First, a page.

How to Cope With Infertility Over The Holidays

Submitted by an anonymous reader

As the seasons shift (unless you live in Hawaii or Guam) the pumpkin patch photos, cute kids trick or treating, and family merriment over Thanksgiving, Hanukkah, Christmas, etcetera are coming! This always seems to be turbocharged amongst the submarine community where I feel there’s an unwritten rule of at least three gourds and one “it’s fall y’all” sign per base household. It’s meant to be a time of joy and gratitude and – don’t get me wrong – I’m already stocking up on recipes for leftover turkey. Yum!

However, the holiday season can be tough for many sub families; whether loved ones are deployed, you’re far from home, or have difficult family dynamics. They can be even harder for those who’ve been trying to grow their family to no avail. Halloween is a stream of cute kids in costumes knocking on your door for hours. For those that observe Christmas, it’s literally about the birth of Jesus. There is no avoiding the way kids and the holidays go hand in hand.

I’ve decided to list a few seasonal situations and solutions that I hope will help folks like me manage the months to come:

Someone asking when you’re going to have kids

Something about the holidays makes this question come up all the time, often from people you don’t even know that well. Your reaction really depends on your relationship with the person and whether it’s an innocent overstep or not. If I know the person well enough, I’ll share that we’ve been trying for a long time and it’s been much harder than we thought it would be. If you don’t know the person as well, you could say something more vague like, “We’re working on it”. If it’s someone that’s asked repeatedly or pushing too far, you can be more blunt like, “Talking about this is really bad for my mental health so I need to step away from this conversation.” While these questions can be really upsetting it might me helpful to remember people are generally asking because they think you’d make good parents. With that good intention in mind, you can still respond in a way that might help them think twice before asking in the future.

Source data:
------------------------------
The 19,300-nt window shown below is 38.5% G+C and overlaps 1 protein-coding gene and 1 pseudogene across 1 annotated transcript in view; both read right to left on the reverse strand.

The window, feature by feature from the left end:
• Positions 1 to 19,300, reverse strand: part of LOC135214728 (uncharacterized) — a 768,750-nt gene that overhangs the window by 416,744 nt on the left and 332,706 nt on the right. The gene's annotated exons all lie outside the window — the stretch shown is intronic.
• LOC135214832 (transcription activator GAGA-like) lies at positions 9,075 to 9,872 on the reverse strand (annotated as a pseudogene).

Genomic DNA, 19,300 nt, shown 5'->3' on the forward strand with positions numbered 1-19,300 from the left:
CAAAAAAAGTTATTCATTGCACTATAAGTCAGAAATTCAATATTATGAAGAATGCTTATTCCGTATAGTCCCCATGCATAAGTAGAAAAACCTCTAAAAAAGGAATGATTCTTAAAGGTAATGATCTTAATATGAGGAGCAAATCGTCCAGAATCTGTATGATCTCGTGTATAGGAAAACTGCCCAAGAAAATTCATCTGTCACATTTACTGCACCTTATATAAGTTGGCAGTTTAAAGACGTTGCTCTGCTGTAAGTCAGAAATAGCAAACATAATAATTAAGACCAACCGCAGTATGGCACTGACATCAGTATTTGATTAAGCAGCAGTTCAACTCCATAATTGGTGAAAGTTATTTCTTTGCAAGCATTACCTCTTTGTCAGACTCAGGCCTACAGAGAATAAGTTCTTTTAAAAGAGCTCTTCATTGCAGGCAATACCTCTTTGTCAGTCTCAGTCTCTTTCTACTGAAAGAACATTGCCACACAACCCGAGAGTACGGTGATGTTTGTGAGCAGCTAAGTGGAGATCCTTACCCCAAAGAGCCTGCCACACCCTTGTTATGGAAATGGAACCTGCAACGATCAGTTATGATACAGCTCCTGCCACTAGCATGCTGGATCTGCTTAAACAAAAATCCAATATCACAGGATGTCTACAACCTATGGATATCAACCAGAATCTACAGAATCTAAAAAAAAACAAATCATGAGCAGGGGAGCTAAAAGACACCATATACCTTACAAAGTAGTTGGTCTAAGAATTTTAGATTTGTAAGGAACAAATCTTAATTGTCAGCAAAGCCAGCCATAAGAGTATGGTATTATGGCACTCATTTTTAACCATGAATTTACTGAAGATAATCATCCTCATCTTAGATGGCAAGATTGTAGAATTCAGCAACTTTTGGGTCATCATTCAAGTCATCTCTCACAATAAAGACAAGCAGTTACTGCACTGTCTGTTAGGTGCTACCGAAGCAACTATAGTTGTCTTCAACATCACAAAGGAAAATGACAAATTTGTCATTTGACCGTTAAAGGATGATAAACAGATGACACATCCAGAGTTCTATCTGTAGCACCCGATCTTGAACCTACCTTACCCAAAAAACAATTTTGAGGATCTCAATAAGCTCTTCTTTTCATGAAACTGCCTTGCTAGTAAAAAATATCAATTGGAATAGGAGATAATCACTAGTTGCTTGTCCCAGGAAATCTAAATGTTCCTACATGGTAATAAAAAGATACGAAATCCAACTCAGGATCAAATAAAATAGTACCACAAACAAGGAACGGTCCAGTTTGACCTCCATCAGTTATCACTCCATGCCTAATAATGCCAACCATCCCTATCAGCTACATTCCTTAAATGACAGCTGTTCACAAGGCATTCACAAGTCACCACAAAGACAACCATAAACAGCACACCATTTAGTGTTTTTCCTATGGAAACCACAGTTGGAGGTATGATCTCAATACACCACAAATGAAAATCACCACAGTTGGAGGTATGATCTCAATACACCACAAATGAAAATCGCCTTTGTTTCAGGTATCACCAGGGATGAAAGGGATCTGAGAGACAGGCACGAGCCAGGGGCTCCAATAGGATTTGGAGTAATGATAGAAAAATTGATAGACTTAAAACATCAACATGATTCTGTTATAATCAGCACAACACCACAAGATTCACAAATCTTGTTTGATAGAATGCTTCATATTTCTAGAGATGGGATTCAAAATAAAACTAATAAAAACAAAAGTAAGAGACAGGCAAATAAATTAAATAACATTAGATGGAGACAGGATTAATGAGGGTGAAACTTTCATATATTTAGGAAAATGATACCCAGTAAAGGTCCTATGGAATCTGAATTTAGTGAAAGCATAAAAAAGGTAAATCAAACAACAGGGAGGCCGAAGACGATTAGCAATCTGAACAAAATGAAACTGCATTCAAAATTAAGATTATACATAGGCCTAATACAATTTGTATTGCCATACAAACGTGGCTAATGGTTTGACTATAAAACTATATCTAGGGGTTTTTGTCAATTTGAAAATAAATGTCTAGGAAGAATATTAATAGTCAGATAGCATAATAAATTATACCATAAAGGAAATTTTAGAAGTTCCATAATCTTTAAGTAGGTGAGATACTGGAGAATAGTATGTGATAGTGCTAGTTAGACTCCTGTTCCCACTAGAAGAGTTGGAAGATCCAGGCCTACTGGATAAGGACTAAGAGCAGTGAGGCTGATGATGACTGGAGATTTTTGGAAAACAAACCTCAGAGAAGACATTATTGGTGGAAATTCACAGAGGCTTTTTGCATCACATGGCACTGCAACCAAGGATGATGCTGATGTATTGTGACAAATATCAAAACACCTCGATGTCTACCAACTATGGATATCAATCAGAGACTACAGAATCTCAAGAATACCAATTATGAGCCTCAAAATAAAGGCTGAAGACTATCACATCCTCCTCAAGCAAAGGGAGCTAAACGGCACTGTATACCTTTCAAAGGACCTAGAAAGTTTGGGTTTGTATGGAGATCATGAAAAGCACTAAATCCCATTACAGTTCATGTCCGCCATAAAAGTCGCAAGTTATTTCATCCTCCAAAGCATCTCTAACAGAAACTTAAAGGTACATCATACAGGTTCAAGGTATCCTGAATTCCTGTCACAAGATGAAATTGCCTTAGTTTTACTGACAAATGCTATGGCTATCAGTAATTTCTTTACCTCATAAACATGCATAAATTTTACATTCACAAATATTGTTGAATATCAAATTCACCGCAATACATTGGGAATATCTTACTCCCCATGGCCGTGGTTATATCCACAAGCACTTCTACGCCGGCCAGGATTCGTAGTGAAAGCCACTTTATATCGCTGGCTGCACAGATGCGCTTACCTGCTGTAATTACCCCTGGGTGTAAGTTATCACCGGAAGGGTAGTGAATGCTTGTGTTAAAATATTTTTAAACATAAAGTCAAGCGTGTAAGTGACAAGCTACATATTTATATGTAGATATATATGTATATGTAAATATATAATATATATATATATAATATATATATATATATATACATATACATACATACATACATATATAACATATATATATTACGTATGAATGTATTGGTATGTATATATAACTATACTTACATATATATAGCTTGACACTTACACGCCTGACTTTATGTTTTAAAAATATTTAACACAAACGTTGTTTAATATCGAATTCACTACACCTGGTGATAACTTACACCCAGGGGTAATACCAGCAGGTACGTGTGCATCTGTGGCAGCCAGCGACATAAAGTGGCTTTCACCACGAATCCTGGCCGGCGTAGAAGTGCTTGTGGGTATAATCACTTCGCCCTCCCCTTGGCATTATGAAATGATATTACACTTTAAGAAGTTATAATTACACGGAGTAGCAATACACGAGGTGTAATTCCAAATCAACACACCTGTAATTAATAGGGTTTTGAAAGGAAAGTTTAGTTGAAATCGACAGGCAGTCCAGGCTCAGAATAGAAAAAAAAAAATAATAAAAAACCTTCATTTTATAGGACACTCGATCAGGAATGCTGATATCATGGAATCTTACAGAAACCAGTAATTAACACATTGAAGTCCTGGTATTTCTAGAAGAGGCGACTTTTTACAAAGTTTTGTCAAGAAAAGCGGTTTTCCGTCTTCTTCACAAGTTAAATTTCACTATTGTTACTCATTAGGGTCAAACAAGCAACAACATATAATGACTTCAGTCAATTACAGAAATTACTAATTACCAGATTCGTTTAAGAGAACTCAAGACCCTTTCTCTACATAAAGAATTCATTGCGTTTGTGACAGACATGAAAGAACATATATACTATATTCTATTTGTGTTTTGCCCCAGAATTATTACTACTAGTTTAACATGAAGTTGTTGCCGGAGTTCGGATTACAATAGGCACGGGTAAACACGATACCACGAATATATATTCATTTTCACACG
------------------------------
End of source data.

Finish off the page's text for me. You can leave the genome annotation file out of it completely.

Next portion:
Feeling triggered by cute baby, kid, and pregnancy moments

As things continue to open up, there’ll be more trick or treating and holiday parties. Depending on the day, I might think it’s adorable or burst into tears… or both. You need to work out for yourself where you draw the line. On hard days, I’ve made a habit of sending a quick text ahead of catch ups with pregnant or mom friends just to let them know what’s going on and they’ve all been really understanding. For bigger events, like FRG events with kids, you can either decline or go but give yourself permission to leave early if it just isn’t a good space for you to be in. On the virtual side of things, you might also consider a social media break or at least limiting this on tougher days.

Sadness over missed milestones

This was definitely hard for me in 2020 as I really thought we’d be celebrating our baby’s first Christmas last year. The magnanimous thing to do is be grateful for what you do have. Maybe that’s easier travel to see friends and family without pregnancy discomfort or a crying baby. If you want to balance out that magnanimity with some gluttony, you can also enjoy things that might otherwise be off limits. Soft cheeses? Don’t mind if I do. Sushi? Yes please. New Years Eve champagne? Cheers! It may not be the healthiest approach but sometimes you have to make your own small victories.

Even though these might not feel like happy holidays as you go through the challenges of trying to grow your family, hopefully you feel less alone after reading this and are able to find joy and gratitude in other parts of your full life beyond parenthood. We’ve all made it through milestones during underways or submarine schedule changes so, if anyone can get through this it’s you!

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